For Snapchat users, the last few weeks have been wild. The platform recently launched a redesign that is, frankly, bad. The app now separates the social media part of the app from brands’ stories. Not a bad idea in theory, but in doing so, Snapchat also consolidated the regular snap stories and individual snap messages into the same section, making it virtually impossible to decipher between a snapchat that is meant just for you, or for everyone who follows that user. In short, it’s messy as hell in there.
The Snapchat queen herself, Kylie Jenner, who has re-emerged into our digital consciousness after giving birth, tweeted on Wednesday that she, too, is struggling with the update.
sooo does anyone else not open Snapchat anymore? Or is it just me... ugh this is so sad.
— Kylie Jenner (@KylieJenner) February 21, 2018
Seems like a fairly banal tweet, right? Wrong! Jenner was in hiding for the last seven months, and for the first time in her short, but impactful life, we didn’t see a lot of her on social media. Now that she’s given birth, Jenner is back and we’re all hungry for anything and everything she does. Her rise from little sister of Kim Kardashian to makeup mogul was made possible largely by Snapchat. In a lot of ways Snapchat helped make her, and she helped make Snapchat.
Cut to Thursday. The Snap (SNAP) stock closed down six percent after the tweet went out. That plunge wiped about $1.3 billion off the company's market value. One. Point. Three. Billion. Dollars.
Not only is that an inconceivable plunge, but the impact via one tweet from a woman who still isn’t able to legally drink is fascinating, but not surprising. Like I said, Snapchat is responsible, in part, for elevating Kylie Jenner’s brand. She used the application to reach her fans, and in doing so, her fans became witnesses/consumers to her beauty evolution. That insight into her life was arguably the biggest marketing tool to help launch her Kylie Lip Kits, which made Kylie the most profitable of the Kardashian/Jenner crew.
And in turn, Kylie helped solidify Snapchat as the social media tool of millennials and Generation Z—a necessary and ubiquitous communication tool. Which leads me to believe that Kylie knew exactly what she was doing when she cooly tweeted her disdain with the app update. Kylie is well-aware of her impact; she’s a powerful, savvy, and smart business woman. And she knows that for her to continue to do that, the tools for her to reach her fans, like Snapchat, need to be affective and usable for her audience.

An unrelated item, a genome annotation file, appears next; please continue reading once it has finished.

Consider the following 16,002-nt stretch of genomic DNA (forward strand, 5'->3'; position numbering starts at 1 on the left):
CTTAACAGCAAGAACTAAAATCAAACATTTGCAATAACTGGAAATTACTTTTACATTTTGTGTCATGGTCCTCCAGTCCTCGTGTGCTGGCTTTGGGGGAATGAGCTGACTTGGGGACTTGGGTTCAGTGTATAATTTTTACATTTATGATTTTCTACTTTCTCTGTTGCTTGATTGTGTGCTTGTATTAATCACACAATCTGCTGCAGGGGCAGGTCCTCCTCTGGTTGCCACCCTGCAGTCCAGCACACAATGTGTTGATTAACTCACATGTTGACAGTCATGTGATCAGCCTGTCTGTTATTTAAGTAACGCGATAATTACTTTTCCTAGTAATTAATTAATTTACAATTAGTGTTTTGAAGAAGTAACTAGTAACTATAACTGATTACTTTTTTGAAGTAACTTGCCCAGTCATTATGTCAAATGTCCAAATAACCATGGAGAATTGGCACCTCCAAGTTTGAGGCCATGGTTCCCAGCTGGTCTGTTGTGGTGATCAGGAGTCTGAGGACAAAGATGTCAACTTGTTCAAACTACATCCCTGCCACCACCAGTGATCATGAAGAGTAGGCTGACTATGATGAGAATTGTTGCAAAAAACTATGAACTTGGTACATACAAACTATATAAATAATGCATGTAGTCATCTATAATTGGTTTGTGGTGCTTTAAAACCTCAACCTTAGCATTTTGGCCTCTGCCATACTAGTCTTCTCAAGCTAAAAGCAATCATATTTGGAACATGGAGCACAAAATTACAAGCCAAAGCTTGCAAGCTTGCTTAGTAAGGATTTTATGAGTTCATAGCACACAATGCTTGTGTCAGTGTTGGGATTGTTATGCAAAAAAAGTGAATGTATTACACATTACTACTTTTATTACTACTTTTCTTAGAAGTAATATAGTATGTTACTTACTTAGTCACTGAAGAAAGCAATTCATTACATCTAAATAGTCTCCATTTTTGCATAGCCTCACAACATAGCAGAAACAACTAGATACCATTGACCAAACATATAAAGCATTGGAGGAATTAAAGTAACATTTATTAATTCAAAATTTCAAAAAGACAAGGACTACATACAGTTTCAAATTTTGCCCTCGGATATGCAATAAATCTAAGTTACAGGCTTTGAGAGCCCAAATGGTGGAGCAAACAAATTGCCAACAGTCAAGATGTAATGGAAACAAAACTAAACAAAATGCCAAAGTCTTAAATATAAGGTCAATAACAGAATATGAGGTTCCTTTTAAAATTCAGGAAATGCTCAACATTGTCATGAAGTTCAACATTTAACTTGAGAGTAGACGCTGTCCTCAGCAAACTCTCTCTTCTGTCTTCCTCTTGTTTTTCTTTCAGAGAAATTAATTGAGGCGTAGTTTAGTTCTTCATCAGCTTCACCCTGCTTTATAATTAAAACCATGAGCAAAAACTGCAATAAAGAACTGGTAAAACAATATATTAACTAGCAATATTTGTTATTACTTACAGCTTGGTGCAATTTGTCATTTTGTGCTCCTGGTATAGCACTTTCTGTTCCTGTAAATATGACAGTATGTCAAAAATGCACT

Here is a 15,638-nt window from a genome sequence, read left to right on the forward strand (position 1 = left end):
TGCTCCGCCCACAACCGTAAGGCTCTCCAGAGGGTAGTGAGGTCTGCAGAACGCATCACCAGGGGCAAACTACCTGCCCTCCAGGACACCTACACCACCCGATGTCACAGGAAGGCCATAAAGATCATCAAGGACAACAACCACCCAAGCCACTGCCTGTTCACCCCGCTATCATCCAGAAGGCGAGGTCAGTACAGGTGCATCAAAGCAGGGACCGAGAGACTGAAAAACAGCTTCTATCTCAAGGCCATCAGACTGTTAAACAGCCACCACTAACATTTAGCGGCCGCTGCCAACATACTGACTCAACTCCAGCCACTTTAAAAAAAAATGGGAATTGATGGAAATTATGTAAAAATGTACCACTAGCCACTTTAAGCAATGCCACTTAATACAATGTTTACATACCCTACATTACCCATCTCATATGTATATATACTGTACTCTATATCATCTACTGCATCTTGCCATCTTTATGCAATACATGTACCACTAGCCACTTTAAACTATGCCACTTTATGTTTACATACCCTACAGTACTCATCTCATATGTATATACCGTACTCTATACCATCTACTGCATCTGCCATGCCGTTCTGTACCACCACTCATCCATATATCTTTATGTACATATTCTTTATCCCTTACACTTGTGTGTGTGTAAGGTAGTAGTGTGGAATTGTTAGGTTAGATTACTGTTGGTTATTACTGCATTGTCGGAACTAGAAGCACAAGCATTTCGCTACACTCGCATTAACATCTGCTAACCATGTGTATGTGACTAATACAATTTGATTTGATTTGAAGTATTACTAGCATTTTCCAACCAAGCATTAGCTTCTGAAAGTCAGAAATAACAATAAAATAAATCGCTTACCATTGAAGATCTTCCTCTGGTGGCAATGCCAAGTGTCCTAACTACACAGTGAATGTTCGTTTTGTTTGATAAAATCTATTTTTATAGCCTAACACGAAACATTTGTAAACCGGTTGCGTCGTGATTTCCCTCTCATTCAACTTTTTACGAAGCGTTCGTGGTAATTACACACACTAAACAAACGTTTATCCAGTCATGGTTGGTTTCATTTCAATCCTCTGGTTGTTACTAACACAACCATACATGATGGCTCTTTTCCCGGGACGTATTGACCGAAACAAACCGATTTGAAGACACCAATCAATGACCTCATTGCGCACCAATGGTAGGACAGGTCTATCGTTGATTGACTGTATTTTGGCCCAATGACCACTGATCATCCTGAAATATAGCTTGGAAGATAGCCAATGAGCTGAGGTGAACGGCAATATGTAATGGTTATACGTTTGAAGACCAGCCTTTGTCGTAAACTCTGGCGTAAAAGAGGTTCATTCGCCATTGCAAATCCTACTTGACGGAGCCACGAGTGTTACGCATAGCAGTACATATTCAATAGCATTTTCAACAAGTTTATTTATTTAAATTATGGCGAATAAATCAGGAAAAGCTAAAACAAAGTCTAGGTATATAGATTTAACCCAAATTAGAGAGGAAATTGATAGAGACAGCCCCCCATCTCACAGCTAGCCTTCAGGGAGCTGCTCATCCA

With the internet at large upset at the update— “RIP Snapchat” memes and tweets have made the rounds for the last few weeks—Kylie loses one of her biggest tools to access her fans, and subsequently, her customers. To put it bluntly, if she can’t access her fans, she loses money. If Snapchat is going to take that away from her, she, too, can take from them. And she did exactly that when she tweeted just how over the app she is. She wields that power, and power she wielded in a well-under-character-limit tweet.
The irony of this whole thing is that Snapchat stated that they made the update to make the app more user-friendly for an older crowd. Snapchat is kidding themselves if they think older people, en masse, are using their app. Their audience is the Kylie Jenner subset of the world. Snapchat’s charm was always that it was a bit bizarre to navigate, but younger folk seemed to use it with ease. They liked that it was theirs, and now we're seeing just how wide the impact of fucking with that can be.
Social media has changed the world in obvious ways, but now we're seeing some of the ways in which a seemingly small social media event can have a major ripple effect far beyond our thumbs and screens. In the wake of Parkland, teenagers have made their presences known in the political landscape with stunning speed and ferocity. As of this writing, six major corporations have cut ties with the NRA as a result of social-based protests.
If we're being reductive, we could simply say this is all a lesson in knowing your audience. But maybe there's a bigger lesson. Maybe it's time corporate America learned to play by the rules of the people who keep it running.